Supply has been light this week, amidst focus on recent bond market price reversals, but Saudi Arabia achieved its… https://t.co/nhtjdvUala
Weekly Pricing Pulse: Commodity prices fall once more
Our Materials Price Index (MPI) fell 0.2% last week, the second consecutive weekly drop since early November. Despite the successive declines the MPI remains at its highest point since April 2014 and still stands 44% higher than in early 2020.
Half of the ten sub-components declined last week as downward moves in metals and chemicals were offset by steep rises in lumber and microchips. The declines in metal markets were broad-based with zinc the most notable, falling 2.4%. Zinc is in oversupply across the globe with inventories at a three-year high and, unlike other metals, Chinese demand has cooled. Copper prices were also down 1% reacting to weaker macroeconomic signals in markets. The chemical index declined 2.5% as the price of global ethylene fell. Several new production lines are now in operation in China and longstanding outages in South Korea resolved to lengthen the supply/demand balance. It was a different story in lumber markets with our sub-index increasing 18.8%, the second highest weekly increase ever recorded. Lumber futures contracts reached a record $855.10/mmbf as residential building in the United States accelerated. January is traditionally a quiet period for the construction industry but low interest rates and a desire for single family homes because of the pandemic has boosted homebuilding rates. The MPI's DRAM price rose 4.9% for the week. Prices are reflecting spot shortages of semiconductors that are disrupting production in several industries, most prominently the auto industry where temporary line closures have been announced in North America and Europe.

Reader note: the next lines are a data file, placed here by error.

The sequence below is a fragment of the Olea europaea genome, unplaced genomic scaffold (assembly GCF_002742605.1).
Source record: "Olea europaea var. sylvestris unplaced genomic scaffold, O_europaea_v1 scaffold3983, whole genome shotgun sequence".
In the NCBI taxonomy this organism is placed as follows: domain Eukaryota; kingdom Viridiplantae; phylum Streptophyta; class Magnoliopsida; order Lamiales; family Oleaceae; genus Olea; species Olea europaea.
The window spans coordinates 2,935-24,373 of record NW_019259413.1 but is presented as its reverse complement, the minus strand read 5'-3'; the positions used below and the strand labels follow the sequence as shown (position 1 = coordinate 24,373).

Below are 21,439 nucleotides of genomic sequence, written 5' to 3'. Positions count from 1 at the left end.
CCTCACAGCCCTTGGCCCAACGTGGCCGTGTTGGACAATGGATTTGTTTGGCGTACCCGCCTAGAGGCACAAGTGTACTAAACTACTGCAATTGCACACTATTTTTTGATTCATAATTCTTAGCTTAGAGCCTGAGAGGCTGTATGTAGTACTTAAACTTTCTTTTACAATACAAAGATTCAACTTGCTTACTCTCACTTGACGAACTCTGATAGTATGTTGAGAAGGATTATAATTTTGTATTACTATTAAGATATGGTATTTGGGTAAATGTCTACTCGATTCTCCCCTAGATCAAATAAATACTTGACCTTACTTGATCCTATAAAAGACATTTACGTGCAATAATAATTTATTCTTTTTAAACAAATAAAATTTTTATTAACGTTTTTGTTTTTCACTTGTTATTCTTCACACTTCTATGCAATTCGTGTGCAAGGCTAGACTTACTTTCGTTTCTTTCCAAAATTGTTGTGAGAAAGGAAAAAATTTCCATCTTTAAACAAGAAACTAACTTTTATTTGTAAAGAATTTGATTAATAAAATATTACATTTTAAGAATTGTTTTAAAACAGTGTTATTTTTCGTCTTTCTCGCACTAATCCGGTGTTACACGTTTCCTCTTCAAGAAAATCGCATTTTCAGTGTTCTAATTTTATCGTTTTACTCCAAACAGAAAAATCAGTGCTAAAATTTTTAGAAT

It was a volatile five days in markets with the so called "Reddit traders" giving Wall Street its worst week since October. European markets reacted negatively to US volatility and were further shaken by vaccine shortages across EU countries. The tumult in markets sent investors back to the safety of US treasuries, which strengthened the US Dollar. Commodity markets were not immune and have paused over the past two weeks to take in events. Some stability in the US dollar, less positive sentiment, and quiet trading in Asia ahead of the Lunar New Year holiday on 12th February have seen commodity markets pull back. Whether markets see a true correction in the weeks ahead will depend on the supply-side of markets and specifically on clear signs that vendor performance is improving, something that is not yet apparent in the data for backlogs or delivery times.
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